In the direction of the constellation of Sagittarius, some 5,500 light-years away in the southern Milky Way, is a chaotic caldron of stellar birth known as GGD 27. While such stellar nurseries are sprinkled liberally throughout our Milky Way Galaxy, GGD 27 presents an especially compelling snapshot of stellar birth.
At first glance it looks like chaos. However, this seemingly random cloud of gas and dust is home to several nascent stars interacting in complex, but predictable ways. Millions of years from now the prenatal cloud of gas and dust will disperse and a cluster of stars will emerge much like a butterfly from its chrysalis. Until then this beautiful cloud will slowly (by human standards) evolve and allow astronomers to explore the complex process of star birth.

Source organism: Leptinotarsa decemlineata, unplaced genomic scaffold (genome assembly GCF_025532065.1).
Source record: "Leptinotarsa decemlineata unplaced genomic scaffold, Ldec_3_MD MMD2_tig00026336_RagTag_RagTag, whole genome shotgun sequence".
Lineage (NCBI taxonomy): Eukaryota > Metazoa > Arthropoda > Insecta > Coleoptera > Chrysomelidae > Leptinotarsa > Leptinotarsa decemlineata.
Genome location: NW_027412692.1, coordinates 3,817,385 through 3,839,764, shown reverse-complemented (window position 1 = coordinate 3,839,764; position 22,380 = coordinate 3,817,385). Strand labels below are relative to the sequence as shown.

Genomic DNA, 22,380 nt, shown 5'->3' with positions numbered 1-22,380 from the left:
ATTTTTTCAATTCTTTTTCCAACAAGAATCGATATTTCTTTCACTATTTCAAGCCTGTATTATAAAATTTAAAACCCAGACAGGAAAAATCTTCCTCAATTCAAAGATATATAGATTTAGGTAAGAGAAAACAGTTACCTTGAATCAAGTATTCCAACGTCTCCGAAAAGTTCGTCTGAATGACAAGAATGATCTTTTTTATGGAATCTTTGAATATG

The new infrared Gemini image peers deep into GGD 27 where a massive developing star (called a protostar) dominates the central region of the nebula. Identified as GGD 27-ILL this future star already glows several thousand times brighter than our Sun and powers a bipolar outflow where gas streams away at supersonic speeds propelled by intense magnetic fields. Other forming stars in the area complicate the scene while adding to its beauty.